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  • Writer's pictureCassandra Hyland

Praise, encouragement and rewards

Updated: Jun 27

Key points

  • Praise is when you tell children that you like the way they’re behaving.

  • Praise works best when it describes the behaviour you like.

  • Encouragement is praise for effort – for example, when you can see your child is trying hard.

  • You can praise and encourage your child at any age.

  • Rewards reinforce the behaviour you want, but it’s best not to overuse them.

Praise: what it is and how it works

Praise is when you tell your child that you like what they’re doing or how they’re behaving – for example, ‘Great job, Riley’, ‘Well done, Jo’ or ‘That’s awesome, AB’.

Praise nurtures your child’s confidence and sense of self.

By using praise, you’re showing your child how to think and talk positively about themselves. You’re helping your child learn how to recognise when they do well and feel proud of themselves.

You can praise children of different ages for different things. You might praise a younger child for sharing or for leaving the park when asked. You can praise a teenage child for coming home at an agreed time, or for starting homework without being reminded.

Descriptive praise is when you tell your child exactly what it is that you like. For example, ‘I like the way you’ve found a spot for everything in your room’. This helps your child understand exactly what it is that they’ve done well. It’s also more genuine than non-specific praise like ‘You’re a good boy’.

Encouragement: praise for effort

Encouragement is praise for effort – for example, ‘You worked hard on that maths homework – well done’. Praising effort can motivate your child and encourage them to try hard in the future.

You can also use encouragement before your child does something. For example, ‘Show me how well you can put your toys away’ or ‘I know you’re nervous about the test, but you’ve studied hard. No matter how it turns out, you’ve done your best’.

Some children, especially those who are less confident than others, need more encouragement than others. When praise is focused on effort, children are more likely to see trying hard as a good thing in itself. They’re also more likely to keep trying and to be optimistic when they face challenges.

Rewards: what they are

A reward is a consequence of good behaviour. It’s a way of saying ‘Well done’ after your child has done something good or behaved well. It could be a treat, a surprise or an extra privilege. For example, as a reward for keeping their room tidy, you might let your child choose what’s for dinner.

Using praise, encouragement and rewards to change behaviour

Children are more likely to repeat behaviour that earns praise or encouragement. This means you can use praise and encouragement to change difficult behaviour and replace it with desirable behaviour.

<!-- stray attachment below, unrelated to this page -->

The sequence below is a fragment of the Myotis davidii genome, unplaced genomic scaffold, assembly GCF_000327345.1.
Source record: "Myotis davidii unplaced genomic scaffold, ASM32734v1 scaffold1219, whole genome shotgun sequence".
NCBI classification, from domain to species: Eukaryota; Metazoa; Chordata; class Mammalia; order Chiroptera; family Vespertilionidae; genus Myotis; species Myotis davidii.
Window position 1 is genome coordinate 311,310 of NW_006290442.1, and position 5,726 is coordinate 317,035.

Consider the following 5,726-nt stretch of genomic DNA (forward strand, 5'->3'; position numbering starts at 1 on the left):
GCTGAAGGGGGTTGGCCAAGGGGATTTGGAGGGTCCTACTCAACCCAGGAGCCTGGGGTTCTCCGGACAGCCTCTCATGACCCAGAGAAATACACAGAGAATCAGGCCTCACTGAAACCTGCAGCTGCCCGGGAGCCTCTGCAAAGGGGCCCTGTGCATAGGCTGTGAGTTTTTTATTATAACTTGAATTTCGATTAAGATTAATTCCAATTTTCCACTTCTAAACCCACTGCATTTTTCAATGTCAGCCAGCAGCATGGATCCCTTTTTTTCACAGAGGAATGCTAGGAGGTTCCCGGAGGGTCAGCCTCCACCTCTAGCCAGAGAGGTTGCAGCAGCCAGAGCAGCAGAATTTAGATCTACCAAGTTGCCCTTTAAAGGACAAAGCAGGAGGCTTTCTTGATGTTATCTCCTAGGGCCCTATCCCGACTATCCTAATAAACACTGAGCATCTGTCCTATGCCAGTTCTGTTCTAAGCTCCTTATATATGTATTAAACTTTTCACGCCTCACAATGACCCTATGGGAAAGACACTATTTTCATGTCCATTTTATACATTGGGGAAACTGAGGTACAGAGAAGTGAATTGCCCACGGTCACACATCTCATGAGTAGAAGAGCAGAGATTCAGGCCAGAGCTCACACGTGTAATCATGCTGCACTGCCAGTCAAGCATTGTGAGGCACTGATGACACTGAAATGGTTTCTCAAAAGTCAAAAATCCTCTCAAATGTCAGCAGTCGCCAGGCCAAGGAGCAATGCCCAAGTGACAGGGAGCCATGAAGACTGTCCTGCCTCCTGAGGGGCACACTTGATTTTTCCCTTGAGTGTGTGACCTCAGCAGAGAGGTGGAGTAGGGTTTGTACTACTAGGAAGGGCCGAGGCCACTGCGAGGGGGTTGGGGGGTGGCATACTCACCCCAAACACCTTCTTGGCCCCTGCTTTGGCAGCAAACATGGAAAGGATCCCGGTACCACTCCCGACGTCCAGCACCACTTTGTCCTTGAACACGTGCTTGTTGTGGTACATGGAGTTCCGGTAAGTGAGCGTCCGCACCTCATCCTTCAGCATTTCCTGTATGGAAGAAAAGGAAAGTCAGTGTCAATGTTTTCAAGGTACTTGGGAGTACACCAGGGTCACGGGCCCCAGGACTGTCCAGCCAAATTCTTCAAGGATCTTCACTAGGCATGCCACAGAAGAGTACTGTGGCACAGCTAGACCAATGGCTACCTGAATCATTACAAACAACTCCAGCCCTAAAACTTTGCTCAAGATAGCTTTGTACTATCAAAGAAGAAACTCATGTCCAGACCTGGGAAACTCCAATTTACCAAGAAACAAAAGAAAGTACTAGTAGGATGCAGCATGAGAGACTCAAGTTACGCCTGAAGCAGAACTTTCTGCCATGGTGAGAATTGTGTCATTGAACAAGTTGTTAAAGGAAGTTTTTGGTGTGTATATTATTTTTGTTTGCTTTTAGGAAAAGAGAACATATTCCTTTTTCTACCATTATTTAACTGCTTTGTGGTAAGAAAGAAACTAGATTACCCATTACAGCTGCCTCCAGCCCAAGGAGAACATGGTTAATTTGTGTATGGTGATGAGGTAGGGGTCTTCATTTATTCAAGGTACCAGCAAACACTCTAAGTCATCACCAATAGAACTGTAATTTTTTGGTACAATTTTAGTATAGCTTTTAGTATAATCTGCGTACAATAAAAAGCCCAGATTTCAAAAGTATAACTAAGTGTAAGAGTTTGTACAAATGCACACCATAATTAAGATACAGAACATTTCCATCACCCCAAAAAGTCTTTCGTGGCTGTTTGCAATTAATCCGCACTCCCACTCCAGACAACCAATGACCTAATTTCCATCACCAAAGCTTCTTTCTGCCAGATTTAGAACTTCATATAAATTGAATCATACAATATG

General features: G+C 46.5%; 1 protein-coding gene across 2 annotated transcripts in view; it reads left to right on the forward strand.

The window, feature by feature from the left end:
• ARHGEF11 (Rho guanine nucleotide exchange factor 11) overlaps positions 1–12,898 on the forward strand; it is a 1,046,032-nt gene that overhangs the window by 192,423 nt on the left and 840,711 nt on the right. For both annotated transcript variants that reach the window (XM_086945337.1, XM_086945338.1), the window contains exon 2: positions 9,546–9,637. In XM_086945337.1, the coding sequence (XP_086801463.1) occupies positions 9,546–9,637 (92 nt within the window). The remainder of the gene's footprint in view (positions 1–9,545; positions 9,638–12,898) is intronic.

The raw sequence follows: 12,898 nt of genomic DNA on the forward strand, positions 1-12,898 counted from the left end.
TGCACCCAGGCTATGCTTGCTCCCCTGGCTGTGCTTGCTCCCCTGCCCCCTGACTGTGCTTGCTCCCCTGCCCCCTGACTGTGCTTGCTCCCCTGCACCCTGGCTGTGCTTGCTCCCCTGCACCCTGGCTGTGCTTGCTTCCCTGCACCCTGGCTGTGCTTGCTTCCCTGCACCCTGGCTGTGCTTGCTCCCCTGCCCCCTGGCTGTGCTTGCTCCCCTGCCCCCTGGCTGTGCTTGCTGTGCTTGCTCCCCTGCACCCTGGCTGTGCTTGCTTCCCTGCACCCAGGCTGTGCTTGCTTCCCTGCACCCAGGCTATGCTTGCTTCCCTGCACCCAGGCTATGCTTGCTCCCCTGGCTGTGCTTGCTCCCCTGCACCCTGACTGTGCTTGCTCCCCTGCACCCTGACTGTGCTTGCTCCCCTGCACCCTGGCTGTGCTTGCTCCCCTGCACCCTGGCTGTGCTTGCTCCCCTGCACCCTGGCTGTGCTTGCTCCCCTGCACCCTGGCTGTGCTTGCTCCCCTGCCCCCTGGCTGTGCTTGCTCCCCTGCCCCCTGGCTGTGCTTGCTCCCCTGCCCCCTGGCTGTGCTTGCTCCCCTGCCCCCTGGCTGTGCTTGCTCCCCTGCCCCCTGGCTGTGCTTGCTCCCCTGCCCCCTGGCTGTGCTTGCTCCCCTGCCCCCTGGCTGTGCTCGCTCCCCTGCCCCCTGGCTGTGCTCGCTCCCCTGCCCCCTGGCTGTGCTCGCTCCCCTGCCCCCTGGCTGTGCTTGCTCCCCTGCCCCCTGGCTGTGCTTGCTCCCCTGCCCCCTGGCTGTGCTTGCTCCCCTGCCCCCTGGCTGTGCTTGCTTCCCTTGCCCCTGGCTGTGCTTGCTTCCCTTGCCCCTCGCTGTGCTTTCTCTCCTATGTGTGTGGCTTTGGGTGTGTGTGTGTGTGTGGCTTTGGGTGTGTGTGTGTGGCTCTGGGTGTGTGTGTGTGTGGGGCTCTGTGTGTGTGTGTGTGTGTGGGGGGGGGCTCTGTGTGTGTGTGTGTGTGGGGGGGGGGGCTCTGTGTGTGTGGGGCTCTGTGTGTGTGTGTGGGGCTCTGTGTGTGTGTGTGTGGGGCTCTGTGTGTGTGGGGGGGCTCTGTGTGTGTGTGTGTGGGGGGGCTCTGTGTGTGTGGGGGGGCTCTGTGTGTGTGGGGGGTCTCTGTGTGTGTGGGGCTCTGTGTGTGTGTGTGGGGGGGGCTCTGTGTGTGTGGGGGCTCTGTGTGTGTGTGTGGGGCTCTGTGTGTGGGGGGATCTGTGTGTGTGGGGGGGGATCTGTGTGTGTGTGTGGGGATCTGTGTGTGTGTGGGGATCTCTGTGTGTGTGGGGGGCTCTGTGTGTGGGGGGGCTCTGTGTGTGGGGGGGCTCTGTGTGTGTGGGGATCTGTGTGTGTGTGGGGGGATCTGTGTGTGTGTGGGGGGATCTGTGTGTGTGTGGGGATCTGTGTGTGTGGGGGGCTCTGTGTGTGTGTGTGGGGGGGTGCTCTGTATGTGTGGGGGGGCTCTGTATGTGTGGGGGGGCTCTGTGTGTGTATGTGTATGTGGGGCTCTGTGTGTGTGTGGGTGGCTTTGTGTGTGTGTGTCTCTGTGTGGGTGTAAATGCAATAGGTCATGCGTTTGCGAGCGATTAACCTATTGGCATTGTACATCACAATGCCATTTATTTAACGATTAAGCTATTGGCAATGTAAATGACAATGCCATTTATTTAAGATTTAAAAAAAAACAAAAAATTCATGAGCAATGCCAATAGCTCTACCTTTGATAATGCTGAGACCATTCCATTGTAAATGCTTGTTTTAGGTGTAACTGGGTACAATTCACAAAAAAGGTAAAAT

The first step is to watch for times when your child behaves in positive ways, or makes an effort. When you see this, immediately get your child’s attention and tell your child exactly what you liked – for example, ‘Noor, I liked how you waited your turn to play with that toy. Well done’ or ‘You’re working so hard at your practice. I think you’ll be great in the tryouts!’

At first, you can praise every time you see the behaviour or effort. When it happens more often, you can praise or encourage it less.

Rewards can make praise and encouragement work better. So when you praise or encourage your child’s behaviour and then reward it, the behaviour is more likely to happen again.

It’s best not to overuse rewards. If you need to use them a lot, it might help to rethink the situation. Are there any other strategies that you could try to encourage the behaviour you want? Or is the task or behaviour too hard for your child right now?

Tips for using praise, encouragement and rewards

Help your child recognise when they’ve done well and encourage good behaviour with these tips:

  • When you feel good about your child, say so. See whether you can give your child some words of encouragement every day. The small things you say can build up over time to have a big effect on your child.

  • Look for nonverbal ways to praise or encourage your child. A thumbs up, smile or high five can be powerful ways to show your child you’re impressed by their behaviour or efforts.

  • Surprise your child with a reward for good behaviour. For example, ‘Thanks for picking up the toys – let’s go to the park to celebrate’.

  • Look for little changes and successes. Rather than waiting until your child has done something perfectly to give a compliment, try to praise any effort or improvement.

  • Try to praise more than you criticise. As a guide, try to praise your child five times for every one time you say something negative.

  • Praise your child for their strengths and encourage your child to feel excited about their own interests. This will help your child develop a sense of pride and self-confidence.

  • Try to make your praise appropriate to the behaviour. If your praise is exaggerated, your child might not believe it.

  • Use praise and rewards in age-appropriate ways. For example, teenagers might not want to be praised publicly for their efforts, whereas toddlers might love being singled out for praise.

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